"Every meeting will truly be live in terms of adjusting policy one
way or the other," San Francisco Federal Reserve Bank President John
Williams told Reuters in an interview, referring to the Fed's
Fed officials on Wednesday unanimously backed an increase to the
central bank's benchmark interest rate target, lifting rates from
near zero for the first time since the financial crisis. The policy
meeting had been widely anticipated as ending in a rate hike.
Afterwards, attention turned immediately to the likely timing of the
next move. Many economists have latched on to March as the most
probable, in part because that would coincide with Fed Chair Janet
Yellen's next scheduled press conference.
Fresh forecasts from the Fed suggest policymakers are looking for
about four rate hikes next year. Williams - who worked for Yellen
when she ran the San Francisco Fed before handing the reins to him,
and whose views are seen to align closely with hers - said his own
view is in line with that expectation. The Fed meets eight times a
"You might immediately jump to the conclusion that it's every other
meeting," Williams said, referring to the likely timing of next
year's rate increases. "But as we've learned over the last several
years, the economy does not always perform as forecast."
Though much more optimistic about the economy than in prior years,
Williams said that at the end of this week's meeting, there was no
round of high-fives among the 17 policymakers at the table.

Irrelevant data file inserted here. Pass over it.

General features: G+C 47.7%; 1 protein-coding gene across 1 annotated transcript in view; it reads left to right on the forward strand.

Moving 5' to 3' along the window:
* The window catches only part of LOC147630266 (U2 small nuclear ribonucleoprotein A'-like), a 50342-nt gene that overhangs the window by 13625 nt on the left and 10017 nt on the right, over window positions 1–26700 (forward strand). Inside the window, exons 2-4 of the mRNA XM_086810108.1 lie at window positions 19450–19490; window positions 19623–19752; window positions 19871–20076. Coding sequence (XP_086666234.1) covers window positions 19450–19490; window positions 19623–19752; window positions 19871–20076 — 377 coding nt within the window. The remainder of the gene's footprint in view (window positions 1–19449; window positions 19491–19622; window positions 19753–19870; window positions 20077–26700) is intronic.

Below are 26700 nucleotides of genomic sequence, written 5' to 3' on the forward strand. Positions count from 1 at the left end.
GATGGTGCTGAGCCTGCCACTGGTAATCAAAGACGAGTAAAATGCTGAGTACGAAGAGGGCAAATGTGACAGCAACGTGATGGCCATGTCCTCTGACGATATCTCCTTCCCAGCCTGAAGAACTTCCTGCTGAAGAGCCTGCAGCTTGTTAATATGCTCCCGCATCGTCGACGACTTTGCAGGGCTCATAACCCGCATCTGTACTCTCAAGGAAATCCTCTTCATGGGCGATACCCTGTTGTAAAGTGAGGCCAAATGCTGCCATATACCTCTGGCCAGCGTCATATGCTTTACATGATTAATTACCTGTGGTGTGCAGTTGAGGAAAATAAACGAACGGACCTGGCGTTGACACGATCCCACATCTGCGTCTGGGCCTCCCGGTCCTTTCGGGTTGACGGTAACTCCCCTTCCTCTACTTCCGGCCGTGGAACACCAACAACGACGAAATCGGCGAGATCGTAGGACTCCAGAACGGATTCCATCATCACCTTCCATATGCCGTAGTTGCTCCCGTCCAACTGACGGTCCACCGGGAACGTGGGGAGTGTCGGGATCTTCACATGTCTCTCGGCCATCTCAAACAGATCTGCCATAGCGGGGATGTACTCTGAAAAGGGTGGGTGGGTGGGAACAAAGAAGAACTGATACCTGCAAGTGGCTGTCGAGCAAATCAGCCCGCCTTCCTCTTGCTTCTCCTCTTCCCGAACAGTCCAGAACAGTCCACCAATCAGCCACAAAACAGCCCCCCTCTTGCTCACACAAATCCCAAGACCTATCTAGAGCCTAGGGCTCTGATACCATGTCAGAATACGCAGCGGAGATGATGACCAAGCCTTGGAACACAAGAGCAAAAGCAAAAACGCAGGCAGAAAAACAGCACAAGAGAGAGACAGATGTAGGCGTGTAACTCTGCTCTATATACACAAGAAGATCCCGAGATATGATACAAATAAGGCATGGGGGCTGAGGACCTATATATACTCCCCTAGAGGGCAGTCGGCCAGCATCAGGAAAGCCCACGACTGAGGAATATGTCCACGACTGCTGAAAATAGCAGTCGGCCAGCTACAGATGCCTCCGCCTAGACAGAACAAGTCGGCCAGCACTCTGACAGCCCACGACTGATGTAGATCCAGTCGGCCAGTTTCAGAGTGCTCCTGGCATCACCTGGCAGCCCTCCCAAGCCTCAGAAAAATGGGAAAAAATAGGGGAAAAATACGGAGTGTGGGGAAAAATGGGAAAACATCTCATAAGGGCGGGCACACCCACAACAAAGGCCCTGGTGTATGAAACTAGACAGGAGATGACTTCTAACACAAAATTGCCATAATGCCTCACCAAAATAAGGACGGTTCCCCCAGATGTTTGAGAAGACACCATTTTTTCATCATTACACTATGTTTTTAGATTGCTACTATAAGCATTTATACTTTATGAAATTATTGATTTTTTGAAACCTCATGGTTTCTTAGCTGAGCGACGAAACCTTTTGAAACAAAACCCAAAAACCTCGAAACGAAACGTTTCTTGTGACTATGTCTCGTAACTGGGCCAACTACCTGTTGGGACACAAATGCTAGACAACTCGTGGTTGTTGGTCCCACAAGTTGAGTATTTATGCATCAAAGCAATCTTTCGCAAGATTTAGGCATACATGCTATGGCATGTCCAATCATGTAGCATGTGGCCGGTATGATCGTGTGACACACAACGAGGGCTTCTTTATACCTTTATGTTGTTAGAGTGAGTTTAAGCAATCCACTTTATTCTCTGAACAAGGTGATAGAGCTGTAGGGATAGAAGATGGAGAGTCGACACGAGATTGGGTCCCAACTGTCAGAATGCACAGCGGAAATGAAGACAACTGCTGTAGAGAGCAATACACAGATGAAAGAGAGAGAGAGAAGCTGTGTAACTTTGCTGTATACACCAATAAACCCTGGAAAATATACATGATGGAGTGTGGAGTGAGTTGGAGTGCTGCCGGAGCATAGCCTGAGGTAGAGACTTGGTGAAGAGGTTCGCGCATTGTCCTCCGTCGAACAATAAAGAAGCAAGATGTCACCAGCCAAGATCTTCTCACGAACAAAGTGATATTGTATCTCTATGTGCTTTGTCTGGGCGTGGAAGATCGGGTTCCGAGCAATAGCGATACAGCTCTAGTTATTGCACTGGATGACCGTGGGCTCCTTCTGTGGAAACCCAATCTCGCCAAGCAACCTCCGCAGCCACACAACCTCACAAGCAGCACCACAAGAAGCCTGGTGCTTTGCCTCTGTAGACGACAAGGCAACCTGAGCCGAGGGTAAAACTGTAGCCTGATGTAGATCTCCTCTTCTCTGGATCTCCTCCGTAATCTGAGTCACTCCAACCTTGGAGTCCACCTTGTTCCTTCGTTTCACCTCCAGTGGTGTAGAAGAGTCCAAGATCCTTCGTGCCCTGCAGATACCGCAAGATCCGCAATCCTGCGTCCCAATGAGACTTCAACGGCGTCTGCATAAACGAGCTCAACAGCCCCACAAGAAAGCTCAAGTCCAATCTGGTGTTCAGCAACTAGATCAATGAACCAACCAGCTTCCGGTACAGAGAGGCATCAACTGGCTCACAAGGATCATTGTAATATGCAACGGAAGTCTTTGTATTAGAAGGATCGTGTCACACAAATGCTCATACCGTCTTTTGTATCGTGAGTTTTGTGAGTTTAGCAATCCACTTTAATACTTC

"We are not done: we still have inflation unquestionably running
stubbornly low due to mostly, I think, global factors," he said.
To keep job creation strong, rates will need to stay low, rising
only modestly next year, he said, adding: "We are going to run a
higher-pressure economy for a while."
If the economy springs any surprises, he said, the Fed will respond
as needed. And Fed policymakers could decide to raise rates even at
meetings when Yellen does not hold a scheduled press conference, he
"There was value to having the first move at a press conference
meeting," Williams said, "but in the future I don't think that's as
much of an issue."
Yellen, in her news conference immediately following Wednesday's
decision, also emphasized that rate hikes, though gradual, would not
necessarily be all a quarter of a percentage point or evenly spaced
in the calendar year.
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NO HEAT NEEDED FOR 2017, 2018
In a wide-ranging, hour-long interview at the San Francisco Fed's
headquarters, Williams said he expects easy Fed monetary policy to
help push the unemployment rate, now at 5 percent, down to around
4.5 percent by the end of next year.
On inflation, he saw it rising toward the Fed's 2-percent goal next
year as the effects of a strong dollar and falling energy prices
He did not see a need for the economy to run hot anymore by 2017,
saying: "I just need it to be running at kind of a steady pace."
That second, slower stage of economic growth in 2017 and 2018, he
said, will occur as the Fed gradually raises its target interest
rate to around 3.25 percent to 3.5 percent, a level he sees as the
likely long-run neutral rate.
ARMY WITH FEW RESERVES
Williams said he is "completely confident" that the Fed's timing on
its first rate hike was appropriate. Even so, he said, there's "some
kind of probability," perhaps about 10 percent, that a shock could
hit the economy and send it back into recession.
If that happens, he said, the Fed would not hesitate to cut rates
and perhaps buy more bonds or promise to keep rates low for a
certain period of time. These are tools it used after the financial
crisis to ease monetary policy when rates were already near zero.
"We are still in a situation where most of our tools are fully
employed. Itís like an army thatís got all of your forces out there,
you donít have a lot of reserves," said Williams. "Itís hard to feel
like, well, Iím feeling any kind of sense of victory or something."
(Reporting by Ann Saphir; Editing by Chizu Nomiyama)
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